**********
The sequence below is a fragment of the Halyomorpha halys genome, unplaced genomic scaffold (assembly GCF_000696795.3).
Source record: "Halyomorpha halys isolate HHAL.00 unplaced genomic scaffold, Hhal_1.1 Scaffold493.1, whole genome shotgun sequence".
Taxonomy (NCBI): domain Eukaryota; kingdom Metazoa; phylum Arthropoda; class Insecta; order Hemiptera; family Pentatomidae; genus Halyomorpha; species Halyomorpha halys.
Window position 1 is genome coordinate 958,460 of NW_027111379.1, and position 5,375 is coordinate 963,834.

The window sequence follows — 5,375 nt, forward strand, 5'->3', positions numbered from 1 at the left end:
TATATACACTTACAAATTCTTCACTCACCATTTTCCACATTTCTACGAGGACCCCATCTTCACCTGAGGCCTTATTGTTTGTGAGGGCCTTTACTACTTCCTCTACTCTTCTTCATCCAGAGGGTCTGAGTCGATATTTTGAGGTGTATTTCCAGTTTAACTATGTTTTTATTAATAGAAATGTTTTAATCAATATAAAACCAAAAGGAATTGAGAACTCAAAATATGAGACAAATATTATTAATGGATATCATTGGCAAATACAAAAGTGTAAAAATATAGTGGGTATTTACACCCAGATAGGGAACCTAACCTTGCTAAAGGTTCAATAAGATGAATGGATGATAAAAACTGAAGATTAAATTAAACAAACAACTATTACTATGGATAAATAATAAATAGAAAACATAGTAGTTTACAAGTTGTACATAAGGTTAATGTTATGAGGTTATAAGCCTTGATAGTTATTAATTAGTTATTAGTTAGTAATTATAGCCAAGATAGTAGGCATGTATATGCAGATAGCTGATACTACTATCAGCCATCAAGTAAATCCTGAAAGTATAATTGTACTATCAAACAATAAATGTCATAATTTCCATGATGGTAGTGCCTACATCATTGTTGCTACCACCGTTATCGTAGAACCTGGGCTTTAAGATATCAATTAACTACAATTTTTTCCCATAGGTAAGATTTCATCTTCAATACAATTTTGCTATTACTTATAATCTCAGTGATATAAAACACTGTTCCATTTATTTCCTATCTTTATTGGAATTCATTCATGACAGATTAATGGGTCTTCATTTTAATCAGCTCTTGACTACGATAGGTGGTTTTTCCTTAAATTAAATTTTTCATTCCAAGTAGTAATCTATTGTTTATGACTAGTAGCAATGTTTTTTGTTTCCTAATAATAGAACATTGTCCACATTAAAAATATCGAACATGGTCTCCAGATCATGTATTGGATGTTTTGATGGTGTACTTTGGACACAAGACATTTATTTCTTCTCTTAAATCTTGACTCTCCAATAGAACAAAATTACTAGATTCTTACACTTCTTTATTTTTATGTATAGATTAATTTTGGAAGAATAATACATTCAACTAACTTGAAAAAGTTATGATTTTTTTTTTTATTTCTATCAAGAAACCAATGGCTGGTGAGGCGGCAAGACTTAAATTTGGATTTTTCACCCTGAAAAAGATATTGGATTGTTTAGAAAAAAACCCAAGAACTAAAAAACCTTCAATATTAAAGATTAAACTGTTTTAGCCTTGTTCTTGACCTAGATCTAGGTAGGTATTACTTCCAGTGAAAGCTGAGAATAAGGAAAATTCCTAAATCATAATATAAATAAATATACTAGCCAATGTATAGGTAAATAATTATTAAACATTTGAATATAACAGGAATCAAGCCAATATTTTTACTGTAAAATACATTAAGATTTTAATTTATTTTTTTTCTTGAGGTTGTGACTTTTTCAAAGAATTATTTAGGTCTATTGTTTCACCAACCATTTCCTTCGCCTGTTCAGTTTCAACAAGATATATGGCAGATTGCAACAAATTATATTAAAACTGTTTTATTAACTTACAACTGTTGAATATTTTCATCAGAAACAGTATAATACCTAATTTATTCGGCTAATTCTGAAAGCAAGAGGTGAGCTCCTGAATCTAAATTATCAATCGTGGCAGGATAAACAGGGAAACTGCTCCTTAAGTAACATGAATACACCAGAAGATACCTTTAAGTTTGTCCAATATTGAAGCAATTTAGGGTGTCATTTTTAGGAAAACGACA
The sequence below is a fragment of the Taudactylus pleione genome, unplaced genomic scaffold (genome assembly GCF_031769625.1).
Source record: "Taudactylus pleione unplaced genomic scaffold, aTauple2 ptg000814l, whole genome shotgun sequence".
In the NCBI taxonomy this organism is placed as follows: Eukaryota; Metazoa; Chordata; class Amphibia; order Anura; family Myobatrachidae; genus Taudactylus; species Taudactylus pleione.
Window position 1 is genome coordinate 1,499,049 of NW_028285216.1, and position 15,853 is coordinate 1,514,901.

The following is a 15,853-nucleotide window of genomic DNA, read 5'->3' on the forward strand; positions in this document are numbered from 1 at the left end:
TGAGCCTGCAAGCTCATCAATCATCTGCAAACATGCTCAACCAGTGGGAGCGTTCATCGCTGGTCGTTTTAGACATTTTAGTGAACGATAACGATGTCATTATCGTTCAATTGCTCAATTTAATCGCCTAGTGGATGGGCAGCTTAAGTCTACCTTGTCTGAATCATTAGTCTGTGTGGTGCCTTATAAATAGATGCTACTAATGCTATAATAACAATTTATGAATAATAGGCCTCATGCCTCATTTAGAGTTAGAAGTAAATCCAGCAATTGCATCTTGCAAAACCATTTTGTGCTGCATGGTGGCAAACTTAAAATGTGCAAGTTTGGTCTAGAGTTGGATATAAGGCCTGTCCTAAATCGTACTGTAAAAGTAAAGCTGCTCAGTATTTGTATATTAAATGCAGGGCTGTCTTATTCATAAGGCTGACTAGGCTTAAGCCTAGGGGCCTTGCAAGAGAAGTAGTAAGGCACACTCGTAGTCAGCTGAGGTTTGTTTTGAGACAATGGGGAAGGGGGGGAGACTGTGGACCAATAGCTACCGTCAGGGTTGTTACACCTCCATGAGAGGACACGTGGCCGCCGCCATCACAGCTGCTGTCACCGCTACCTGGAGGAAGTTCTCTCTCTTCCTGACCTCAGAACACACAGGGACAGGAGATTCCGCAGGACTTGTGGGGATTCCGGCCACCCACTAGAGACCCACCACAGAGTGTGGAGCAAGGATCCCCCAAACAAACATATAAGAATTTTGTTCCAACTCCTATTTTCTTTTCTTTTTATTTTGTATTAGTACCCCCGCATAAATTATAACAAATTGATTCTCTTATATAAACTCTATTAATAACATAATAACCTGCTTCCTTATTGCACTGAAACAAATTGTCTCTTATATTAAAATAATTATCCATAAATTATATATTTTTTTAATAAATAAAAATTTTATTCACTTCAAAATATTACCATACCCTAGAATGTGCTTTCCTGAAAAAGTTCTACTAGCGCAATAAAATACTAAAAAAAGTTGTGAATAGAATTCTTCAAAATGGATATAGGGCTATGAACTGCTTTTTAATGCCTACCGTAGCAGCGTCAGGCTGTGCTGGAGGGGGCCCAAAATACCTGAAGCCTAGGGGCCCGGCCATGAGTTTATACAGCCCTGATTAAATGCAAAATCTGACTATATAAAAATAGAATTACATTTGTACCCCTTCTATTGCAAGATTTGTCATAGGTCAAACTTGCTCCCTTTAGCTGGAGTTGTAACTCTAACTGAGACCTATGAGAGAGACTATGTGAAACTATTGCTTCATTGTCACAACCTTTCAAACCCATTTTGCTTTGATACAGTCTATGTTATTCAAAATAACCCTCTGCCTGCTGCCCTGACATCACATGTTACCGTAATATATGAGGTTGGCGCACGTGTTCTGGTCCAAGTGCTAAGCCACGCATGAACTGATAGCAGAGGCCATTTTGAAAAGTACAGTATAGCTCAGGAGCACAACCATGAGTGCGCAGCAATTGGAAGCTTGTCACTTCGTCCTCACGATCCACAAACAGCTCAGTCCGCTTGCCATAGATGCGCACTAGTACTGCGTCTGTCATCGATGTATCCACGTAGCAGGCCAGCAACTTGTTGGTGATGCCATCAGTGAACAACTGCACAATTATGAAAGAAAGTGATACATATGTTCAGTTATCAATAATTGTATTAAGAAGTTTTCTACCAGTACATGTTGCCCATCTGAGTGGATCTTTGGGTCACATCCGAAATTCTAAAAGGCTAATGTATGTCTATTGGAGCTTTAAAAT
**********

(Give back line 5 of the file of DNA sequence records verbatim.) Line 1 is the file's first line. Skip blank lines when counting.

The window sequence follows — 5,375 nt, forward strand, 5'->3', positions numbered from 1 at the left end: